In the wake of Stardew Valley’s revitalization of the genre after Harvest Moon and Story of Season’s popularity waned, I’ve been enjoying a rush of new farming sim games that explore the familiar mechanics in new ways. Sakuna: Of Rice and Ruin focused specifically on a single crop while weaving in 2D action combat. Slime Rancher emphasized the collection, care, and breeding of adorable little creatures. And now Lightyear Frontier is preparing to revisit familiar farming gameplay from behind the controls of an extremely unusual farming implement: a war mech.
For my hands-on preview, I was able to explore a small portion of Lightyear Frontier’s first area. I got a feel for basic farming, and was able to build some basic structures like a plant bed and a silo, plant seeds, water them, and harvest. It’s a familiar loop for farming sim fans of all stripes: collect resources, use resources to build things that help you get more resources, repeat. The primary distinction is that instead of playing as a little dude in overalls, you’re piloting a repurposed battle mech to do all your farming chores. The mech is large and slow moving, but what it lacks in speed it makes up for in really big, efficient farming guns that eliminate the typical early-game farming sim tedium of hauling a can of water up to each square, watering, then moving to the next. You can just spray ‘em all at once, easypeasy.
One thing that didn’t quite click for me (but may still) is the inherent silliness of being in a mech at all. I understand the purpose is a thematic one, in that you’re using a war mech and its war weapons as a tool to build a peaceful existence. Literal swords to plowshares. But in my limited demo the mech felt less like a repurposed gundam and more like a goofy household appliance. Its vacuum arm slurping up sheaves of wheat, or blasting my plant beds with a seed cannon are fundamentally ridiculous things. It’s a good kind of ridiculous, but Lightyear Frontier seems blissfully unaware of its own silliness, resulting in a strange thematic dissonance at the earliest stage of interstellar farming. But given how little of Lightyear Frontier I was able to see, it’s entirely possible this resolves itself with time – either by leaning into increasingly absurd upgrades for these farming guns, or by finding more ways to drive the themes home. Personally, I’m hoping for a little of both.
Lightyear Frontier so lovely that I am loath to ruin it even slightly with my farming.
If you’re coming at Lightyear Frontier from the more social farming sims like Stardew Valley or Harvest Moon, what jumps out the most aside from the mech bits are the lack of other characters to interact with. As far as the devs of Lightyear Frontier are willing to say so far, you’re largely alone on this planet aside from a merchant who visits regularly to trade, though I’m told there are a few distant contacts elsewhere in the solar system that can be communicated with if not necessarily seen. It all gives Lightyear Frontier a lonely air, even moreso because I feel so distant even from my own character behind the cold metal control panel of the mech they pilot.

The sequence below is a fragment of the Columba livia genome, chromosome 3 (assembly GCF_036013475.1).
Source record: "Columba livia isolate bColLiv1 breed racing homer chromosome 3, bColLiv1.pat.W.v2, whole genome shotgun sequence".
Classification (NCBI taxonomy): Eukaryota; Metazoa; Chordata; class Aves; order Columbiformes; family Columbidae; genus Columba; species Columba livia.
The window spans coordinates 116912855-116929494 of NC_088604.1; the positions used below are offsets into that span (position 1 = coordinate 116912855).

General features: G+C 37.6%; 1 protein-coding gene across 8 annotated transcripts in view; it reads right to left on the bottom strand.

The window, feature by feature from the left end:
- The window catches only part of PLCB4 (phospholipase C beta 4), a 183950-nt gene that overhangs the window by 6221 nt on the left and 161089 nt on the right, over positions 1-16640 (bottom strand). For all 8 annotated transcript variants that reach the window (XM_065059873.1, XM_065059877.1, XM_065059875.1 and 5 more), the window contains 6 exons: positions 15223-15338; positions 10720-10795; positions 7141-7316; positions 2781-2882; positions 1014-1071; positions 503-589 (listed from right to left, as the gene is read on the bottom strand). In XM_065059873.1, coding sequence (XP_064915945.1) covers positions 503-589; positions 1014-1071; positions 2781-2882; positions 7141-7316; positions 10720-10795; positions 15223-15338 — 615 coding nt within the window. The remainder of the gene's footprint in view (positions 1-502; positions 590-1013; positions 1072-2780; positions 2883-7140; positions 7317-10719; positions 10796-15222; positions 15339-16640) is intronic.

But I think that must be intended, because the loneliness plays well with my favorite bit of Lightyear Frontier so far: exploring the planet. For one, with no neighbors to chase around and give gifts to, my time in Lightyear Frontier is entirely my own. Once my farm is tended each morning, I’m off and away for the rest of the day, and don’t even need to come back home at night if I don’t want to – I can just drop off to sleep in my mech when it gets dark. It’s nice to have plenty of time to get lost, though I imagine that balance of time might shift somewhat later in the game once there are more farming facilities to fuss with.
More important and impactful for me was the overall vibe of Lightyear Frontier’s planet. I don’t want to misrepresent what Lightyear Frontier is by comparing it closely to No Man’s Sky – it is, after all, just one deliberately crafted planet, not a seemingly infinite supply of infinite procedurally generated worlds. But the moment my mech stepped off my farm area and into the open fields invoked in me the same feeling of wonder and adventure that I had when I first crested a grassy fuschia hill in No Man’s Sky and looked out on the rainbow alien world spread out beneath me.
Lightyear Frontier – Xbox and Bethesda Games Showcase 2022
Lightyear Frontier is that brand of lovely – it is vibrant and verdant, with smooth flowing grasses and sparkling water and wild, twisty trees. Its hills are dotted with strange plants I can harvest and replant in my own farm, slowly replacing the Terran seeds I’ve brought with me in favor of a garden more befitting the existing ecosystem. It’s so lovely that I am loath to ruin it even slightly with my farming, though the developer has assured that Lightyear Frontier avoids the usual colonialist destruction that interplanetary exploration games love to exploit.
I feel like I’ve only just scratched the surface of Lightyear Frontier. Having only the smallest taste of the farming elements, I’m still a bit uncertain about how well they’ll play long-term with the largesse of the mech, but am equally not put off the idea just yet. I’m curious about the elements I didn’t see at all in my demo: there’s supposedly a story that unfolds as I explore the planet, for instance, and Lightyear Frontier can also be played fully cooperatively with up to four people total. Both of those prospects are deeply intriguing and either on its own could transform the overall feeling of Lightyear Frontier entirely. But for now, I’m left wanting nothing more than to explore this colorful wilderness and see what new seeds, creatures, and mysteries are waiting for me over the next shimmering hilltop.
Rebekah Valentine is a news reporter for IGN. You can find her on Twitter @duckvalentine.